Shifting Sands
Shifting Sands can refer to:*The Shifting Sands, a book in the Deltora Quest series*Shifting Sands , a 1918 film*Shifting Sands, a 1957 episode of The Goon Show*Forms of equivocation, a logical fallacy...

 around the city, though Nabataean era streets have been found, along with two churches, a theatre, winepress, and tower. Unlike the other cities on the Incense route, Haluza has been excavated without sufficient care to return stones to their original places, compromising future excavation, and the site is generally badly looked after.

History


The city is mentioned under the name 'Chellous' (Χελλοὺς) in the Greek text of Judith, i, 9. It is also mentioned by Ptolemy
Ptolemy
Claudius Ptolemy , was a Roman citizen of Egypt who wrote in Greek. He was a mathematician, astronomer, geographer, astrologer, and poet of a single epigram in the Greek Anthology. He lived in Egypt under Roman rule, and is believed to have been born in the town of Ptolemais Hermiou in the...

 as being in Idumaea, Peutinger's Table, Stephanus Byzantius (as being formerly in the province of Arabia Petraea
Arabia Petraea
Arabia Petraea, also called Provincia Arabia or simply Arabia, was a frontier province of the Roman Empire beginning in the 2nd century; it consisted of the former Nabataean kingdom in modern Jordan, southern modern Syria, the Sinai Peninsula and northwestern Saudi Arabia. Its capital was Petra...

, now in Palaestina Tertia), Jerome
Jerome
Saint Jerome was a Roman Christian priest, confessor, theologian and historian, and who became a Doctor of the Church. He was the son of Eusebius, of the city of Stridon, which was on the border of Dalmatia and Pannonia...

, the pilgrim Theodosius, Antoninus of Piacenza
Antoninus of Piacenza
The sixth-century pilgrim Antoninus of Piacenza, or the Anonymous Pilgrim of Piacenza, who described the holy places of Jerusalem in the 570s is confused often with Saint Antoninus of Piacenza, who is venerated as a saint and martyr in the Roman Catholic Church, with a feast day of 13 November in...

, and Joannes Moschus
Joannes Moschus
-Biography:He was born about 550 probably at Damascus. He was given the epithet "ὁ ἐγκρατής" . He lived successively with the monks at the monastery of St. Theodosius in Jerusalem, among the hermits in the Jordan Valley, and in the New Lavra of St...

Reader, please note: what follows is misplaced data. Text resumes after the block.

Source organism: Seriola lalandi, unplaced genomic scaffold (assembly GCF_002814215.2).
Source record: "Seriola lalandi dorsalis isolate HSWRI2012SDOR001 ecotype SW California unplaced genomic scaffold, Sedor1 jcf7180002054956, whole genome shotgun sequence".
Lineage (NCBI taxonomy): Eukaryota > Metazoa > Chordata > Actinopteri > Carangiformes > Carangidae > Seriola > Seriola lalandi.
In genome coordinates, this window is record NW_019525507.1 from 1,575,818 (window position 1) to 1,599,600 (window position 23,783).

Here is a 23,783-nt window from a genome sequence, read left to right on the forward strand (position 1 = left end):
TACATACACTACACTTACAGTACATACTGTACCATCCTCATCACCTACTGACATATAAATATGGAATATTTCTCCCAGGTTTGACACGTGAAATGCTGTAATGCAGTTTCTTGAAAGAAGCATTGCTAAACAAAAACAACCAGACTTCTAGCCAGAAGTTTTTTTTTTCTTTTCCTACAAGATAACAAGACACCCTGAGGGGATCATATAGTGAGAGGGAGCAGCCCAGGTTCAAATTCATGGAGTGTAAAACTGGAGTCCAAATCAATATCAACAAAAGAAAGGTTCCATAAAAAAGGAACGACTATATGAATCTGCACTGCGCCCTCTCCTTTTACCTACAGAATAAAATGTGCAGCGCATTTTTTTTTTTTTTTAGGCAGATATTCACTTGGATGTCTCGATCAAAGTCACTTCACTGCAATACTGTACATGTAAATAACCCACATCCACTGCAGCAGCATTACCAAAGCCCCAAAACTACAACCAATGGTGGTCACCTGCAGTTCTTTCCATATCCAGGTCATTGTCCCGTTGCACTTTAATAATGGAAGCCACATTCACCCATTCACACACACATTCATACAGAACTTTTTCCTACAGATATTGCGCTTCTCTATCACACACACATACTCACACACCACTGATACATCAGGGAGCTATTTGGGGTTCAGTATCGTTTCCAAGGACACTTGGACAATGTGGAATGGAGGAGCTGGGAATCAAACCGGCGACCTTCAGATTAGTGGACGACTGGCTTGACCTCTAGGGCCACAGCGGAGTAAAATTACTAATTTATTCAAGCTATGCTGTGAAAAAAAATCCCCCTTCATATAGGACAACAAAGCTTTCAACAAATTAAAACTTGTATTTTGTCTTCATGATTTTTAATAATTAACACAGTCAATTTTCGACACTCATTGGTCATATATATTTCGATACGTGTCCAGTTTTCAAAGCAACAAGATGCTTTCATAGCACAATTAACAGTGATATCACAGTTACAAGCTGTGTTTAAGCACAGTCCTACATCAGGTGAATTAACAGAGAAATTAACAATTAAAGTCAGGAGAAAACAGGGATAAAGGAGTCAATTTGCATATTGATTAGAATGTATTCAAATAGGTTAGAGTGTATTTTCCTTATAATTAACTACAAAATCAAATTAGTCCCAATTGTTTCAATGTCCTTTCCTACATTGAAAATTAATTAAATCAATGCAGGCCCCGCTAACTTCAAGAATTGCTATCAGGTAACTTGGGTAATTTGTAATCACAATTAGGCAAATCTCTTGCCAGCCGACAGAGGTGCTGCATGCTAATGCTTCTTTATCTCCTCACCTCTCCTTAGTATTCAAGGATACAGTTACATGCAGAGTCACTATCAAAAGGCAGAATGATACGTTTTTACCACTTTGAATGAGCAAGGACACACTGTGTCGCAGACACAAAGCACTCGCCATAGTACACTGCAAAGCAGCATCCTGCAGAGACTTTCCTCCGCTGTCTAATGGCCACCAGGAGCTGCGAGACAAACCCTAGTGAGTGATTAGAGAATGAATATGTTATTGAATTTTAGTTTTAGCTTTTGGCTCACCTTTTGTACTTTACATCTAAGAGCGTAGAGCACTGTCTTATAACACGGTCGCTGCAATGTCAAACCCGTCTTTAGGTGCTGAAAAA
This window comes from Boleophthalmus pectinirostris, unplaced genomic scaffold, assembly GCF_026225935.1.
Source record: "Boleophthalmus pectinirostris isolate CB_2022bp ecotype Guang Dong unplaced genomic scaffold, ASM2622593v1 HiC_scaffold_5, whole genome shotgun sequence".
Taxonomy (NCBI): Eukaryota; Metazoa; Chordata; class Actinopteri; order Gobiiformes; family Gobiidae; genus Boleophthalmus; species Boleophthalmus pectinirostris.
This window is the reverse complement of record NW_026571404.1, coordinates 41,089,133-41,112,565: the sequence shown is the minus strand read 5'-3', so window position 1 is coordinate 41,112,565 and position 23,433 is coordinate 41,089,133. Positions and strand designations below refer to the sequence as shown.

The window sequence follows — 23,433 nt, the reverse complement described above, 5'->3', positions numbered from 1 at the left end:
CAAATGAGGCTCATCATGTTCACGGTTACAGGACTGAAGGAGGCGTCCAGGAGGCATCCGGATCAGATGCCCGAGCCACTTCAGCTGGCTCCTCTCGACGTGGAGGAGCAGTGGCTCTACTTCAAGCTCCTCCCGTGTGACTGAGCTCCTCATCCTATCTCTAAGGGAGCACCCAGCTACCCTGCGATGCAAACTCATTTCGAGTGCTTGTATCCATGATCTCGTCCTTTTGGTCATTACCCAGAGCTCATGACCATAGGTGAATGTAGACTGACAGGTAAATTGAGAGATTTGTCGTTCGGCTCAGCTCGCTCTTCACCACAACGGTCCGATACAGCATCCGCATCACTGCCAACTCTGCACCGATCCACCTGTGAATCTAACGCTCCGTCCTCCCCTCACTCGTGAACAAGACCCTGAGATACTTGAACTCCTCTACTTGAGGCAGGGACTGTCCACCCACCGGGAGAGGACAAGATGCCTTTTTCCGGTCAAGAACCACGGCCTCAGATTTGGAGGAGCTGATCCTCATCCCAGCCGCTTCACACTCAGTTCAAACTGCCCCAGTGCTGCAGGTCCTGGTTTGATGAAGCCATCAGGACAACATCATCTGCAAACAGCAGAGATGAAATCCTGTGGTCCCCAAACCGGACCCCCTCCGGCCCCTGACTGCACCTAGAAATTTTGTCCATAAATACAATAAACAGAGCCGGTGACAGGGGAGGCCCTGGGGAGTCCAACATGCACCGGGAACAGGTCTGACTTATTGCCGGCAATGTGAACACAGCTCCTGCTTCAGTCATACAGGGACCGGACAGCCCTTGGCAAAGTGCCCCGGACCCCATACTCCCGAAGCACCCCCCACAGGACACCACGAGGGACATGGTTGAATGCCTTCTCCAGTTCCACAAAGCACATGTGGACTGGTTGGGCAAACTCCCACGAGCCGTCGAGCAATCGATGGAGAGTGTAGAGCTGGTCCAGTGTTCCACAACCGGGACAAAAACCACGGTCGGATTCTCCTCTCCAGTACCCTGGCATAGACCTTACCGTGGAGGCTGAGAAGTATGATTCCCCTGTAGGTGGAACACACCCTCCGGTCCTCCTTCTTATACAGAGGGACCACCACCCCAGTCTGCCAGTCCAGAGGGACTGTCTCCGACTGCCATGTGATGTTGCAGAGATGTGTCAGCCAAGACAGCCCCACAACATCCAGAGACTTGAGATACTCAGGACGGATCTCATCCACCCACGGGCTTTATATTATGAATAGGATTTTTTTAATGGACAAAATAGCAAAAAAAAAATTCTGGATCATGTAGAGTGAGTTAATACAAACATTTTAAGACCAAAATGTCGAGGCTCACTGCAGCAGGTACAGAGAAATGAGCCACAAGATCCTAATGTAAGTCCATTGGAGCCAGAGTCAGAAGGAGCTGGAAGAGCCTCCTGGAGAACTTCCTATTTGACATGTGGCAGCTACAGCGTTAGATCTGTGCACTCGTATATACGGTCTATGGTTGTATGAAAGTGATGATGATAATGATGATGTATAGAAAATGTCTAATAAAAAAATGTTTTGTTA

.

Jerome's life of St. Hilarion says that, in the fourth century, there was at Elusa a great temple of Aphrodite
Aphrodite
Aphrodite is the Greek goddess of love, beauty, pleasure, and procreation.Her Roman equivalent is the goddess .Historically, her cult in Greece was imported from, or influenced by, the cult of Astarte in Phoenicia....

.

Ecclesiastical history


Hilarion is supposed to have introduced Christianity to Elusa in the fourth century.

Early in the following century, a Bishop of Elusa, after redeeming the son of Nilus of Sinai
Nilus of Sinai
Saint Nilus the Elder, of Sinai , was one of the many disciples and fervent defenders of St. John Chrysostom.-Life:We know him first as a layman, married, with two sons...

, who had been carried off from Mount Sinai
Mount Sinai
Mount Sinai , also known as Mount Horeb, Mount Musa, Gabal Musa , Jabal Musa meaning "Moses' Mountain", is a mountain near Saint Catherine in the Sinai Peninsula of Egypt. A mountain called Mount Sinai is mentioned many times in the Book of Exodus in the Torah and the Bible as well as the Quran...

 by the Arabs, ordained both him and his father. Other bishops known are Theodulus, 431; Aretas, 451; Peter, 518; and Zenobius, 536.

Elusa remains a Roman Catholic titular see
Titular see
A titular see in various churches is an episcopal see of a former diocese that no longer functions, sometimes called a "dead diocese". The ordinary or hierarch of such a see may be styled a "titular bishop", "titular metropolitan", or "titular archbishop"....

 in the ecclesiastical province
Ecclesiastical Province
An ecclesiastical province is a large jurisdiction of religious government, so named by analogy with a secular province, existing in certain hierarchical Christian churches, especially in the Catholic Church and Orthodox Churches and in the Anglican Communion...

 of Palaestina Tertia, suffragan of the Archbishopric of Petra.